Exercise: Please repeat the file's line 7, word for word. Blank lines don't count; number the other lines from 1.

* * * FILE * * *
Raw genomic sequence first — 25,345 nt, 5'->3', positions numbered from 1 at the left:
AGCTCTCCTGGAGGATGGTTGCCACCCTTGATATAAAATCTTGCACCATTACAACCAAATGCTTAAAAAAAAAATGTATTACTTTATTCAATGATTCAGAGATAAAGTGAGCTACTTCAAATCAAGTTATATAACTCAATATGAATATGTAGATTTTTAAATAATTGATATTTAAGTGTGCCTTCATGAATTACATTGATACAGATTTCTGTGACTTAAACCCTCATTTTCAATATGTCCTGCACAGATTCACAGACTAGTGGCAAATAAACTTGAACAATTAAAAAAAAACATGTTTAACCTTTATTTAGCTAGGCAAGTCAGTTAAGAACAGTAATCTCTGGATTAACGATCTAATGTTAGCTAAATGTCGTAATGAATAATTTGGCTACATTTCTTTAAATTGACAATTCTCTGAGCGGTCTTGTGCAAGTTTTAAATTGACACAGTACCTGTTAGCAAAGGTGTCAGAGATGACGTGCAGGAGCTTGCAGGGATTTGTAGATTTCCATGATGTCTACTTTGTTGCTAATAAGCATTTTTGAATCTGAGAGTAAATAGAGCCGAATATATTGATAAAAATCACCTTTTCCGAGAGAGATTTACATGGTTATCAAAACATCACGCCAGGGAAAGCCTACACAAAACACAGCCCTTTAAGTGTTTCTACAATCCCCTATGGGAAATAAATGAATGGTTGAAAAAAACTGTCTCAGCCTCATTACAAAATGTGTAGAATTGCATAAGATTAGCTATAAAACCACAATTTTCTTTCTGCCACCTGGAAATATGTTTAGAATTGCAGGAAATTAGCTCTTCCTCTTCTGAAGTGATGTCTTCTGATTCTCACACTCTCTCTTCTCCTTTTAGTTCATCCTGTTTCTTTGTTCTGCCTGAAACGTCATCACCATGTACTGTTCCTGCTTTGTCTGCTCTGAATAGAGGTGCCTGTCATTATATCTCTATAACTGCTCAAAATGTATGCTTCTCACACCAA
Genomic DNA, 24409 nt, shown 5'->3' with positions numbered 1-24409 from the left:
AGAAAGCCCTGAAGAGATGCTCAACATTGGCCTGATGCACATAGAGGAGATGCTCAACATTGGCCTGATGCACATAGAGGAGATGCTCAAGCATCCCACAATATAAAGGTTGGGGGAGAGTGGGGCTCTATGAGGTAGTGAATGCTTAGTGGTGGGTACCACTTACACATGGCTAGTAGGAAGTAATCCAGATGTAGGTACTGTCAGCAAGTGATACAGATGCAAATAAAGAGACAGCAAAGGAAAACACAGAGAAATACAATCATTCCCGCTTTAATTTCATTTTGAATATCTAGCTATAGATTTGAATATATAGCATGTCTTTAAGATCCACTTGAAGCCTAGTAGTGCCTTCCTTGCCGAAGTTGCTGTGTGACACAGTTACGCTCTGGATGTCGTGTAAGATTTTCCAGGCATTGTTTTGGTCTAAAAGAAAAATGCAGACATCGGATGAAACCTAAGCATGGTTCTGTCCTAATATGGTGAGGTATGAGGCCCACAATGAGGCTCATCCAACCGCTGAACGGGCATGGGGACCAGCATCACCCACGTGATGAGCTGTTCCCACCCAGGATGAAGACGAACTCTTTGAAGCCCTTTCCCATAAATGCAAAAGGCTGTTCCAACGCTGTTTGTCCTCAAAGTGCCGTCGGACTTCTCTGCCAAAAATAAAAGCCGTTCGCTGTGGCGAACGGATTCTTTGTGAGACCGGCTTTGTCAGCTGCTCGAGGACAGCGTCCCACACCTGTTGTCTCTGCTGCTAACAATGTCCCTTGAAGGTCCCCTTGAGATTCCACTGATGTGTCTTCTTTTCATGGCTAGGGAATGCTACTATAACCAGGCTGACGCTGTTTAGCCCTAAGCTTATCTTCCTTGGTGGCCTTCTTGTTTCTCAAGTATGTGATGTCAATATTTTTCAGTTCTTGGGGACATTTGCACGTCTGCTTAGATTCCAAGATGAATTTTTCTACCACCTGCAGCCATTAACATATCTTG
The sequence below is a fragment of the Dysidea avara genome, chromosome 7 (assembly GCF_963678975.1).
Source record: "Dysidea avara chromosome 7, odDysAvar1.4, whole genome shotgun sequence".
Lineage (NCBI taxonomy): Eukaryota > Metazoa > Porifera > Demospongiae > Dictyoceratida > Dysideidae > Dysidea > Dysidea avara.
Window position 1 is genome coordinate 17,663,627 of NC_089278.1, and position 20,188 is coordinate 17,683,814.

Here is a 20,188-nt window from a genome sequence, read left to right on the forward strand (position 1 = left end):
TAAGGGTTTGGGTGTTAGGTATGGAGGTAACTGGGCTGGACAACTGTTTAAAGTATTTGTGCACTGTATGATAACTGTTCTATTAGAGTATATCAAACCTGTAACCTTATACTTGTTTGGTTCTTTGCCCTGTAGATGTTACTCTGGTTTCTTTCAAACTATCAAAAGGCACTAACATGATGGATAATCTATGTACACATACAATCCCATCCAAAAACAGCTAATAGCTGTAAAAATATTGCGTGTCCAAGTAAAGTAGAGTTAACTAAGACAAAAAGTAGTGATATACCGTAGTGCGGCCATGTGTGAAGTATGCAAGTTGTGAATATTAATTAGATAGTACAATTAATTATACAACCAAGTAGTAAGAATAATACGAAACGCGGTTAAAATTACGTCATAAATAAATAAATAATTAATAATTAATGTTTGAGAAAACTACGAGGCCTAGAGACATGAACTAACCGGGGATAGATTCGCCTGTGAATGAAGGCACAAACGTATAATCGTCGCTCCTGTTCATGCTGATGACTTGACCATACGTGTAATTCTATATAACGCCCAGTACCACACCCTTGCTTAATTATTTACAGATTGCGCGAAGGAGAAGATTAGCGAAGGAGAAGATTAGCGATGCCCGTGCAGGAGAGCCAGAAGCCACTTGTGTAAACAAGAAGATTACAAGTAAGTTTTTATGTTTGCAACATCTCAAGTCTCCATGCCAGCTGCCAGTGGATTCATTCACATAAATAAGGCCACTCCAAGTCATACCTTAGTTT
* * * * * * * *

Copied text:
Lineage (NCBI taxonomy): Eukaryota > Metazoa > Porifera > Demospongiae > Dictyoceratida > Dysideidae > Dysidea > Dysidea avara.